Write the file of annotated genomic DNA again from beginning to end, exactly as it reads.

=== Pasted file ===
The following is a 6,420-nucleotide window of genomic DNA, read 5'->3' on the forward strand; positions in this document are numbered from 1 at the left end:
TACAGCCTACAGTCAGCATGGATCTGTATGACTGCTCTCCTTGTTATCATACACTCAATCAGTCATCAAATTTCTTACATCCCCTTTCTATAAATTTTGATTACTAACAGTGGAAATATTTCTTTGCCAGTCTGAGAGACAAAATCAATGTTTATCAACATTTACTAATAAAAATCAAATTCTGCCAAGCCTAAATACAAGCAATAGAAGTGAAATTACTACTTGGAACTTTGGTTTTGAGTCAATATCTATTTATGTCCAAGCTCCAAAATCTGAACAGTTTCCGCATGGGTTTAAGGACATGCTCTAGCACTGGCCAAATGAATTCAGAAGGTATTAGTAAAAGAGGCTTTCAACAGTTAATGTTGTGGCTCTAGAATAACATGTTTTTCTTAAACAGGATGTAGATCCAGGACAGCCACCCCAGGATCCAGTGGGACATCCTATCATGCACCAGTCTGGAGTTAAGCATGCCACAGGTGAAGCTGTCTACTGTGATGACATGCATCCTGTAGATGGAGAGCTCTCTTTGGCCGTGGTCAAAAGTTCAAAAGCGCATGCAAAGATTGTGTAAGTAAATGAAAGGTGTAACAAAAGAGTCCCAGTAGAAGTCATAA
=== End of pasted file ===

The following is a 6,420-nucleotide window of genomic DNA, read 5'->3' on the forward strand; positions in this document are numbered from 1 at the left end:
TACAGCCTACAGTCAGCATGGATCTGTATGACTGCTCTCCTTGTTATCATACACTCAATCAGTCATCAAATTTCTTACATCCCCTTTCTATAAATTTTGATTACTAACAGTGGAAATATTTCTTTGCCAGTCTGAGAGACAAAATCAATGTTTATCAACATTTACTAATAAAAATCAAATTCTGCCAAGCCTAAATACAAGCAATAGAAGTGAAATTACTACTTGGAACTTTGGTTTTGAGTCAATATCTATTTATGTCCAAGCTCCAAAATCTGAACAGTTTCCGCATGGGTTTAAGGACATGCTCTAGCACTGGCCAAATGAATTCAGAAGGTATTAGTAAAAGAGGCTTTCAACAGTTAATGTTGTGGCTCTAGAATAACATGTTTTTCTTAAACAGGATGTAGATCCAGGACAGCCACCCCAGGATCCAGTGGGACATCCTATCATGCACCAGTCTGGAGTTAAGCATGCCACAGGTGAAGCTGTCTACTGTGATGACATGCATCCTGTAGATGGAGAGCTCTCTTTGGCCGTGGTCAAAAGTTCAAAAGCGCATGCAAAGATTGTGTAAGTAAATGAAAGGTGTAACAAAAGAGTCCCAGTAGAAGTCATAA